AuthorWang, Lu-In


With the rise of anti-Asian violence during the COVLD-19 pandemic, (1) renewed attention has focused on hate crimes and hate crimes legislation. The concept and naming of "hate crime" as a distinct problem in the United States is itself relatively new. The term "hate crime" likely originated in 1985 with the bill that became the Hate Crimes Statistics Act, (2) while the criminal offense that has come to be labeled "hate crime" was introduced in the Anti-Defamation League's (ADL's) 1981 model legislation to criminalize ethnic intimidation. (3) Many of the issues that were debated in the 1980s and 1990s remain alive today and have received renewed attention in the last couple of years. These issues include concerns about the legitimacy, justifiability, constitutionality, practicality, and effectiveness of hate crime laws.

Most states have enacted some form of a hate crime statute that follows the ADL ethnic intimidation model, and federal law incorporates some features of the ADL model as well. (4) The most widely adopted feature of the ADL model is also the focus of the most controversy. (5) That feature is its penalty enhancement approach, under which punishment for conduct that already constitutes a crime, such as assault or arson, may be increased if the perpetrator committed the crime because of the victim's--or, under some statutes, another individual's or group's (6)--actual or perceived race, color, religion, or other enumerated personal characteristic or social group membership. (7) The Department of Justice explains the crime in plainer terms through a simple graphic on its website: (8)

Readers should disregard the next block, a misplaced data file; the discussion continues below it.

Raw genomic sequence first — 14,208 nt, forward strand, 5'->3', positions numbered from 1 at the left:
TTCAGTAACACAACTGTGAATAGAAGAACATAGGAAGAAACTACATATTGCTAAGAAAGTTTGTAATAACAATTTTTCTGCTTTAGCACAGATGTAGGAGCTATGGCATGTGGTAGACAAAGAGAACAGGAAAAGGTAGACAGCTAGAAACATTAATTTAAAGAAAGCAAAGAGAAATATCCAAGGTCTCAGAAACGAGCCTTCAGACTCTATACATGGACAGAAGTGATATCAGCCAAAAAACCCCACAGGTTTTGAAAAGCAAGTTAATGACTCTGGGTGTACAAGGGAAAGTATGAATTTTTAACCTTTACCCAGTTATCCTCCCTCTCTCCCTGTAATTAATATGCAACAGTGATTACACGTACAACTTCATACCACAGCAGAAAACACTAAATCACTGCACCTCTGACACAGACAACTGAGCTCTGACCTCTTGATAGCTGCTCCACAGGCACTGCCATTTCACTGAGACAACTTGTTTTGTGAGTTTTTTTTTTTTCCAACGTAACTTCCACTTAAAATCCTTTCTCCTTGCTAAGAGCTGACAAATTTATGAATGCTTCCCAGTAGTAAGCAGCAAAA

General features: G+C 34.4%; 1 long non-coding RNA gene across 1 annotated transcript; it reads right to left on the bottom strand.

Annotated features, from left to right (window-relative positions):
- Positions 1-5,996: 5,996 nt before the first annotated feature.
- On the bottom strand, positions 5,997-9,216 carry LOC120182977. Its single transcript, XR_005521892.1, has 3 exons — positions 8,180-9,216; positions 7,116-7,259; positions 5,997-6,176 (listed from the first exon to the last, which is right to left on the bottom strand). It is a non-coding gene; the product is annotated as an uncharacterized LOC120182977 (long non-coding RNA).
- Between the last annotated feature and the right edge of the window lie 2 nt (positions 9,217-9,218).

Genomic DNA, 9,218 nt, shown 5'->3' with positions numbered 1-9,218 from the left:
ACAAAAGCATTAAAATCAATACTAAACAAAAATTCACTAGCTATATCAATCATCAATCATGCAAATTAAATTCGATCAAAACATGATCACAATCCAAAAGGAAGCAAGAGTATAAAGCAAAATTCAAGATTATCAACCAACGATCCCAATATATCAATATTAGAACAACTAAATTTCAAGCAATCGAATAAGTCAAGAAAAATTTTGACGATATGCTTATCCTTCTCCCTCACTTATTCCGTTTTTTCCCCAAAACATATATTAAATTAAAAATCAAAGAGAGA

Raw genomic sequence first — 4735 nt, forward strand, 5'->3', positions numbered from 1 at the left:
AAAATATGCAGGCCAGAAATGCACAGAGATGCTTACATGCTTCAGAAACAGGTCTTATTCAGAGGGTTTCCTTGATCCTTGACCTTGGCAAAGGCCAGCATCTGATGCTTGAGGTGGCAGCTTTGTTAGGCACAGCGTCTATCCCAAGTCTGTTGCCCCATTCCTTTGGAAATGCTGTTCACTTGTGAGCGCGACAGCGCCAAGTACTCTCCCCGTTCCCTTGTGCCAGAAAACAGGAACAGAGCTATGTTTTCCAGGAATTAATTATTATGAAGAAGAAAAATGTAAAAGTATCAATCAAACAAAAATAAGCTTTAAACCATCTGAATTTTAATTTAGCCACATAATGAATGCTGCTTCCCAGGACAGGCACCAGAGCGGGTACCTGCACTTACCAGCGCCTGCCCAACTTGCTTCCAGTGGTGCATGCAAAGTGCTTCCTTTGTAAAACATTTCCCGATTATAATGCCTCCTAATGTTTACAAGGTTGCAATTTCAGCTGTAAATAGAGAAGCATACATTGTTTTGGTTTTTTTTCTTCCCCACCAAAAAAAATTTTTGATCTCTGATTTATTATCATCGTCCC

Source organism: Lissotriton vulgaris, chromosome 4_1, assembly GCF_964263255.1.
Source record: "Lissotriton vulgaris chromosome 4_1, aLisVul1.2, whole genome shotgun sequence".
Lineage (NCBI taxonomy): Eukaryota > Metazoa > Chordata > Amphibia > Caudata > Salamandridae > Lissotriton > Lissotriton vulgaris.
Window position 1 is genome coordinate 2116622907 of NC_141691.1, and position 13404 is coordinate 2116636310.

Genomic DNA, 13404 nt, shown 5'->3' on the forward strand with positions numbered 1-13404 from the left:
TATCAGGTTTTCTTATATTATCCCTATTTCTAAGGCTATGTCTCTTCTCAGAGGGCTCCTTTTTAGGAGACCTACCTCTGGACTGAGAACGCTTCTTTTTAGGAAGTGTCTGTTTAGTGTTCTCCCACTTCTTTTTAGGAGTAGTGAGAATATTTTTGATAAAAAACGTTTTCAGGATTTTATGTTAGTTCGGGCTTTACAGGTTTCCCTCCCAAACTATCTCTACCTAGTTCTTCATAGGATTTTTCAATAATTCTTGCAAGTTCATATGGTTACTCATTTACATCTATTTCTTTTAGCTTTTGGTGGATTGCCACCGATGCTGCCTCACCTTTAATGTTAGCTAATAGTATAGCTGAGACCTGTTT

If this depiction was used to illustrate the penalty enhancement approach, the "hate crime," which includes the "motivation for committing the crime based on bias," would be punished more severely than the underlying "crime." (9)

This deceptively simple concept--increased punishment for a biased motivation--is central to the debate between supporters and critics of hate crime legislation. For supporters, to punish someone more severely based on their biased motivation is both logical and justified: Hate crime perpetrators are thought to have greater moral culpability because of their biased motives (10) and because their crimes inflict greater psychic and social harm on the immediate victims, targeted groups, and broader community. (11) Further, increasing punishment for a biased motive is thought to deter future acts of bigotry (12) and express society's condemnation of such acts and its commitment to equality and social justice. (13)